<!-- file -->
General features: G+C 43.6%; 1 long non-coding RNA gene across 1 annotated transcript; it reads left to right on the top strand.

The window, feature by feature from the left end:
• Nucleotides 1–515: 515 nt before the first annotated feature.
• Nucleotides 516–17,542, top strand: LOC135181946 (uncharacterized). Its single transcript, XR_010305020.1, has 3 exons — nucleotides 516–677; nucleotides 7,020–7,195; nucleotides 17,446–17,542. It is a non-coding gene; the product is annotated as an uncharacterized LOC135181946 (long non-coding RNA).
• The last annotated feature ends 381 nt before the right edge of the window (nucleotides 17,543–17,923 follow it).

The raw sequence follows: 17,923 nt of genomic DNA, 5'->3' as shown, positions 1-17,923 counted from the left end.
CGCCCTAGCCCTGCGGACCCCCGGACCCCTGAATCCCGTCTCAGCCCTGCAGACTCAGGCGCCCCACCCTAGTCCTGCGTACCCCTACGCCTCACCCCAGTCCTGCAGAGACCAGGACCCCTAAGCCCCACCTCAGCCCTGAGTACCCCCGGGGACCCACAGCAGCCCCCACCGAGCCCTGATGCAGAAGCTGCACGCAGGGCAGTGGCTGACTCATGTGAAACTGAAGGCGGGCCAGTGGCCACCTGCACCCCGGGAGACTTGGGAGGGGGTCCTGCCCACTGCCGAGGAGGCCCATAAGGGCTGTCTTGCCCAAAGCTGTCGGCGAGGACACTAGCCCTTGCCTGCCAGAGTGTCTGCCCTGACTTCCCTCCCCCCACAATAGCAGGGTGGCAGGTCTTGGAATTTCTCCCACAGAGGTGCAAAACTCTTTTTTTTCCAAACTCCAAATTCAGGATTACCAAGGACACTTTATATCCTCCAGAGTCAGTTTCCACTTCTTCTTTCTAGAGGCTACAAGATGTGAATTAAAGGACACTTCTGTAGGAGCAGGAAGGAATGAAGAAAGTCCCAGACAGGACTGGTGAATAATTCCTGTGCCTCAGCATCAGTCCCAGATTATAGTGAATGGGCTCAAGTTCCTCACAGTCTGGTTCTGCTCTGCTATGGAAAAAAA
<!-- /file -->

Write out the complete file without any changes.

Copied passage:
General features: G+C 43.6%; 1 long non-coding RNA gene across 1 annotated transcript; it reads left to right on the top strand.

The window, feature by feature from the left end:
• Nucleotides 1–515: 515 nt before the first annotated feature.
• Nucleotides 516–17,542, top strand: LOC135181946 (uncharacterized). Its single transcript, XR_010305020.1, has 3 exons — nucleotides 516–677; nucleotides 7,020–7,195; nucleotides 17,446–17,542. It is a non-coding gene; the product is annotated as an uncharacterized LOC135181946 (long non-coding RNA).
• The last annotated feature ends 381 nt before the right edge of the window (nucleotides 17,543–17,923 follow it).

The raw sequence follows: 17,923 nt of genomic DNA, 5'->3' as shown, positions 1-17,923 counted from the left end.
CGCCCTAGCCCTGCGGACCCCCGGACCCCTGAATCCCGTCTCAGCCCTGCAGACTCAGGCGCCCCACCCTAGTCCTGCGTACCCCTACGCCTCACCCCAGTCCTGCAGAGACCAGGACCCCTAAGCCCCACCTCAGCCCTGAGTACCCCCGGGGACCCACAGCAGCCCCCACCGAGCCCTGATGCAGAAGCTGCACGCAGGGCAGTGGCTGACTCATGTGAAACTGAAGGCGGGCCAGTGGCCACCTGCACCCCGGGAGACTTGGGAGGGGGTCCTGCCCACTGCCGAGGAGGCCCATAAGGGCTGTCTTGCCCAAAGCTGTCGGCGAGGACACTAGCCCTTGCCTGCCAGAGTGTCTGCCCTGACTTCCCTCCCCCCACAATAGCAGGGTGGCAGGTCTTGGAATTTCTCCCACAGAGGTGCAAAACTCTTTTTTTTCCAAACTCCAAATTCAGGATTACCAAGGACACTTTATATCCTCCAGAGTCAGTTTCCACTTCTTCTTTCTAGAGGCTACAAGATGTGAATTAAAGGACACTTCTGTAGGAGCAGGAAGGAATGAAGAAAGTCCCAGACAGGACTGGTGAATAATTCCTGTGCCTCAGCATCAGTCCCAGATTATAGTGAATGGGCTCAAGTTCCTCACAGTCTGGTTCTGCTCTGCTATGGAAAAAAA